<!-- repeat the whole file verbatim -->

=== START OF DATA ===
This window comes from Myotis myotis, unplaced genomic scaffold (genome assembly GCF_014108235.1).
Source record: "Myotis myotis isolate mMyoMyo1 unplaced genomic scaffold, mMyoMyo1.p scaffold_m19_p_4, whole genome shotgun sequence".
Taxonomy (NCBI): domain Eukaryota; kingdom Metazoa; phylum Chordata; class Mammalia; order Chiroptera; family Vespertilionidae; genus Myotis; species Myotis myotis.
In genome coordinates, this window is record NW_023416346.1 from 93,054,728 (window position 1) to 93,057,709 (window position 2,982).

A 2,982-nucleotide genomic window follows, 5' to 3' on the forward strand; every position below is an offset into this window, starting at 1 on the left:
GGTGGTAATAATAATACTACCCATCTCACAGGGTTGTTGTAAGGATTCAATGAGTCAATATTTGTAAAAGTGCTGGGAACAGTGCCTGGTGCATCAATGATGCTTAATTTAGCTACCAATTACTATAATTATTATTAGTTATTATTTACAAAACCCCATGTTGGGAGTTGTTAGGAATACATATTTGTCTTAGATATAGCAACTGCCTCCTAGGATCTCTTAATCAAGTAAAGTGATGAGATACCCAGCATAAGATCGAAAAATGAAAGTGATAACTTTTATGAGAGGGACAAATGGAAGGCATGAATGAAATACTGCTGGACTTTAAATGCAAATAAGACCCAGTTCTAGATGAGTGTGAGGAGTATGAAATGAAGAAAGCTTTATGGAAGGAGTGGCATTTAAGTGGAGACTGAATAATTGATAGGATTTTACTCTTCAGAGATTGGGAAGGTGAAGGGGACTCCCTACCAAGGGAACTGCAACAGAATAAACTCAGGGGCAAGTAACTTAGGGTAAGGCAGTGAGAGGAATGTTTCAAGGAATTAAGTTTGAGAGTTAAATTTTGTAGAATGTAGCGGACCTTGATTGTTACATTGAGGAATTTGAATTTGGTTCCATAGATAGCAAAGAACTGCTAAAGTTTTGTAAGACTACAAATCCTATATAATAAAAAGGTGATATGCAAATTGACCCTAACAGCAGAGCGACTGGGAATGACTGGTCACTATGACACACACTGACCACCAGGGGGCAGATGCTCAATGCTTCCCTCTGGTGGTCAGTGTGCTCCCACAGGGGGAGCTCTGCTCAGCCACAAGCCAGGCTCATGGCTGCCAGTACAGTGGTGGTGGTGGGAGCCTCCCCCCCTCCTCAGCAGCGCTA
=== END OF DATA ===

This window comes from Myotis myotis, unplaced genomic scaffold (genome assembly GCF_014108235.1).
Source record: "Myotis myotis isolate mMyoMyo1 unplaced genomic scaffold, mMyoMyo1.p scaffold_m19_p_4, whole genome shotgun sequence".
Taxonomy (NCBI): domain Eukaryota; kingdom Metazoa; phylum Chordata; class Mammalia; order Chiroptera; family Vespertilionidae; genus Myotis; species Myotis myotis.
In genome coordinates, this window is record NW_023416346.1 from 93,054,728 (window position 1) to 93,057,709 (window position 2,982).

A 2,982-nucleotide genomic window follows, 5' to 3' on the forward strand; every position below is an offset into this window, starting at 1 on the left:
GGTGGTAATAATAATACTACCCATCTCACAGGGTTGTTGTAAGGATTCAATGAGTCAATATTTGTAAAAGTGCTGGGAACAGTGCCTGGTGCATCAATGATGCTTAATTTAGCTACCAATTACTATAATTATTATTAGTTATTATTTACAAAACCCCATGTTGGGAGTTGTTAGGAATACATATTTGTCTTAGATATAGCAACTGCCTCCTAGGATCTCTTAATCAAGTAAAGTGATGAGATACCCAGCATAAGATCGAAAAATGAAAGTGATAACTTTTATGAGAGGGACAAATGGAAGGCATGAATGAAATACTGCTGGACTTTAAATGCAAATAAGACCCAGTTCTAGATGAGTGTGAGGAGTATGAAATGAAGAAAGCTTTATGGAAGGAGTGGCATTTAAGTGGAGACTGAATAATTGATAGGATTTTACTCTTCAGAGATTGGGAAGGTGAAGGGGACTCCCTACCAAGGGAACTGCAACAGAATAAACTCAGGGGCAAGTAACTTAGGGTAAGGCAGTGAGAGGAATGTTTCAAGGAATTAAGTTTGAGAGTTAAATTTTGTAGAATGTAGCGGACCTTGATTGTTACATTGAGGAATTTGAATTTGGTTCCATAGATAGCAAAGAACTGCTAAAGTTTTGTAAGACTACAAATCCTATATAATAAAAAGGTGATATGCAAATTGACCCTAACAGCAGAGCGACTGGGAATGACTGGTCACTATGACACACACTGACCACCAGGGGGCAGATGCTCAATGCTTCCCTCTGGTGGTCAGTGTGCTCCCACAGGGGGAGCTCTGCTCAGCCACAAGCCAGGCTCATGGCTGCCAGTACAGTGGTGGTGGTGGGAGCCTCCCCCCCTCCTCAGCAGCGCTA